When to use and when NOT to use DTM

A while ago, a customer requested a call with me to discuss one issue. Usually, I get more technical questions, but this time, he wanted to have my input regarding something completely different. The developers had realised that they forgot to include a JavaScript library in the website and they could not add it immediately, due to code freeze. They thought of an alternative solution: load it through DTM. My customer, from the marketing department, was not sure whether this was possible or acceptable and, therefore, wanted to know my point of view.

I must admit that, initially, I was a bit perplexed and did not know exactly what to reply. This was the first time I received this question and I had never thought about it. However, I quickly came with a proper answer and this is what I suggested. It must be noted that this is my personal perspective, not Adobe’s.

In order to reply to this question, you must first think about governance. Who manages DTM? Who owns DTM in the company? What is the purpose of using DTM? I think that DTM is a marketing tool, managed by the marketing department, used to deploy marketing tags in a website. So, if the new piece of code that needs to be added to DTM is requested by the marketing department, then it will probably make sense to use DTM; on the other hand, if it is the IT department requesting the addition, I would recommend against using DTM for it.

Technically, it is possible to deliver any JavaScript (and even HTML) through DTM. However, the fact that it is possible does not mean that it should be done. Think about the following questions when adding a piece of JavaScript that was not requested by the marketing department: who owns that piece of code? who updates it? who fixes it if stops working? who is to blame if it is inadvertently removed? what happens if DTM is removed? The marketing team will not want to take any responsibility of code they do not even understand.

So, to summarise, from my point of view, here you have some cases that are suitable for DTM and cases that are not:

  • In DTM:
    • Web Analytics tags (like Adobe Analytics)
    • Optimisation code (for Adobe Target, for example)
    • DMP tags (AAM also has a module in DTM)
    • Third party re-marketing tags
    • On-site surveys
  • Not recommended in DTM:
    • Generic JavaScript libraries (for example: jQuery)
    • Website functionalities (chats, UI effects)
    • Code that needs to be executed in a very specific location of the page (i.e. not at the top or the bottom)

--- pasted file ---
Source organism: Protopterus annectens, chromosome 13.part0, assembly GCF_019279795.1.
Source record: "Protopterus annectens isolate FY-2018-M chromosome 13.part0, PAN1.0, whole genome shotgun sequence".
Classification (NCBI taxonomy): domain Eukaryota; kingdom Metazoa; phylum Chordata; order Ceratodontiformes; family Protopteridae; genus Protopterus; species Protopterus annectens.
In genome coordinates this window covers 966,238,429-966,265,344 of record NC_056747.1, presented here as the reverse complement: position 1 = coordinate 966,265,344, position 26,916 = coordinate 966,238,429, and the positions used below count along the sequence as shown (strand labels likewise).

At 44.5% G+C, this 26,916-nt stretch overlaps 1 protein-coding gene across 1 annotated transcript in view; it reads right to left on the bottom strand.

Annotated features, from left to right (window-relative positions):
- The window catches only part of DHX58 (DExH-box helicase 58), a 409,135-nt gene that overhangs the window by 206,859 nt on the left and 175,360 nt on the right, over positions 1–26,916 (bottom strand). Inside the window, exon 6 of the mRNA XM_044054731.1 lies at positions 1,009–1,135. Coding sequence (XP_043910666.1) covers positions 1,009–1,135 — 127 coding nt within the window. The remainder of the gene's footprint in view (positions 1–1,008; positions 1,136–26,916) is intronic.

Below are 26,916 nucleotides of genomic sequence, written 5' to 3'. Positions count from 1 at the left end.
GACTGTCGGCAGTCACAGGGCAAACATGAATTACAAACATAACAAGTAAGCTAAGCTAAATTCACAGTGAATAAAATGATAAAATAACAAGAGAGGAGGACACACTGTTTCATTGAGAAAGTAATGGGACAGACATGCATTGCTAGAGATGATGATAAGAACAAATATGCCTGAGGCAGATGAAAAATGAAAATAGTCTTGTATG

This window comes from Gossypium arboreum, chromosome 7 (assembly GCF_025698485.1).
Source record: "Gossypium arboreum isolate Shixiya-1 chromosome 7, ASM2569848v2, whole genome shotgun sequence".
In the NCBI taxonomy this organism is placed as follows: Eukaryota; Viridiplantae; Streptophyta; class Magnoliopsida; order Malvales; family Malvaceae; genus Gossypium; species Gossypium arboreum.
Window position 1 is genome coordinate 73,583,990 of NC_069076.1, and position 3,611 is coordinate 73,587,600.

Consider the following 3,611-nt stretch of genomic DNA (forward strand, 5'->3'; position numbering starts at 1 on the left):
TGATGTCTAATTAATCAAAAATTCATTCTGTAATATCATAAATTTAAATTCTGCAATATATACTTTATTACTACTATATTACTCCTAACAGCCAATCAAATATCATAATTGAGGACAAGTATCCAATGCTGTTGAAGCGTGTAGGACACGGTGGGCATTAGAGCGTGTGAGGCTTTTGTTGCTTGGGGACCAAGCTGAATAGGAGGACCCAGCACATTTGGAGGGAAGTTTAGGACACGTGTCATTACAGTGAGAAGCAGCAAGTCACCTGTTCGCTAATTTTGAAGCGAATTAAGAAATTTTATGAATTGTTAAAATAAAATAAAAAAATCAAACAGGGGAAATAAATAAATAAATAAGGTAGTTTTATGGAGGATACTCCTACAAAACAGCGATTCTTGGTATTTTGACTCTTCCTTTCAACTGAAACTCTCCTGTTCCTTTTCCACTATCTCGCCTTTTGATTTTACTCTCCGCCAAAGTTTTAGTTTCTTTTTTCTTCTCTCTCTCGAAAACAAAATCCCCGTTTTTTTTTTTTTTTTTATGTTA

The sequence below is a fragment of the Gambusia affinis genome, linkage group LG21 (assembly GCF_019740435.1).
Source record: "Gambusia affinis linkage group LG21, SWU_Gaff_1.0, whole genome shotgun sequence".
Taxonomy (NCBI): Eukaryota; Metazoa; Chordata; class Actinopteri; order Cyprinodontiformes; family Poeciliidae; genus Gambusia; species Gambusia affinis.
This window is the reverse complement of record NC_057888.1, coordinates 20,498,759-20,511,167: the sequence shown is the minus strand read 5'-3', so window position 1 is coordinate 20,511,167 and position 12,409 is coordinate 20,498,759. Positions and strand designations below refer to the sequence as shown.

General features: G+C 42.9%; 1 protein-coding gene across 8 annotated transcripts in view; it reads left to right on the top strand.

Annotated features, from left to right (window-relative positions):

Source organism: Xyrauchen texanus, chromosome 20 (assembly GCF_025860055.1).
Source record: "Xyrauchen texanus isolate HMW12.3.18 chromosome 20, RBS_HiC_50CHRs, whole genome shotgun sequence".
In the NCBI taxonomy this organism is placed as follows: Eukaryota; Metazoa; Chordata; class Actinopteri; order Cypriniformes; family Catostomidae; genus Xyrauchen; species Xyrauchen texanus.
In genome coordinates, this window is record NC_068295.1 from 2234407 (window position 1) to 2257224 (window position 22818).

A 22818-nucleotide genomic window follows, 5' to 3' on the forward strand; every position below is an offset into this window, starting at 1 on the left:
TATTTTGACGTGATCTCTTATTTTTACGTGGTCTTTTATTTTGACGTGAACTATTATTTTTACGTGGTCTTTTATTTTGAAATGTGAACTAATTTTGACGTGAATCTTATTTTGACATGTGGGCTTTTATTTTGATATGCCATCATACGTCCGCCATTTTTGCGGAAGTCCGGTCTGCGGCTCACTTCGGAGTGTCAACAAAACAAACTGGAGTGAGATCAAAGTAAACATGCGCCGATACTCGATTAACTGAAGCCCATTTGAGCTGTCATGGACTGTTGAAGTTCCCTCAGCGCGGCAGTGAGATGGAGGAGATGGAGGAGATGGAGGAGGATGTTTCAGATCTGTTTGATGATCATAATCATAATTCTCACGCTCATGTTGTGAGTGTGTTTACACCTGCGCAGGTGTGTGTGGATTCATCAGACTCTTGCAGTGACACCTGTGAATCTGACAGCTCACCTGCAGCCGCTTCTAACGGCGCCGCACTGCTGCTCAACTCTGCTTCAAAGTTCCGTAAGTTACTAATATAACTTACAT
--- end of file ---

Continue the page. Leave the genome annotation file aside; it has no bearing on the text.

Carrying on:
• CMS libraries

Can you think of any other case that would fit in one or the other case? If so, please, leave a comment!

2 thoughts on “When to use and when NOT to use DTM”

  1. I’ve run into the same situation a number of times, where IT needs a last minute bit of “help”, be it during a code freeze or right after a major build. My view is go ahead and use DTM, at least as a short term patch, until IT can address it properly. For one it gets the immediate issue resolved, thereby preventing further complications which is a company benefit. Second, I’ve found it a fantastic way to enhance our analytics team relationship with IT. I’ve used DTM to make some short term patches that have saved our IT group lots of late nights and expenses trying to scramble for an emergency build, instead allowing them to handle the changes in a timely, orderly manner at a later point. I’ve also made fixes which benefits our customers immediately, instead of them having to continue to see issues until IT could put a new build out.

    In general I agree with your list of when to use DTM. But I don’t agree that DTM is necessarily a Marketing tool; that depends upon the organizational setup. In our company the analytics group owns DTM, and we are not part of Marketing. For us it’s more of a code deployment tool to be used for certain situations and needs, which mostly involves marketing focused stuff. If we can occasionally use it to help out other parts of the company, be it IT or someone else, until a better solution can be put in place then all the better for the company and our team.

    • I agree that as a “last minute bit of help”, DTM can be used. This can even be positive, as solving IT problems can later help getting IT support in other matters. However, I would be very concious of the possibility that short term patches end up being approved code, i.e., never moved to the right place. My other concern would be governance: someone needs to take ownership of the tool and if you add code that you do not understand, who maintains it? who fixes the errors? who is responsible in case it breaks something? All I am saying is that all of these needs to be very carefully considered.


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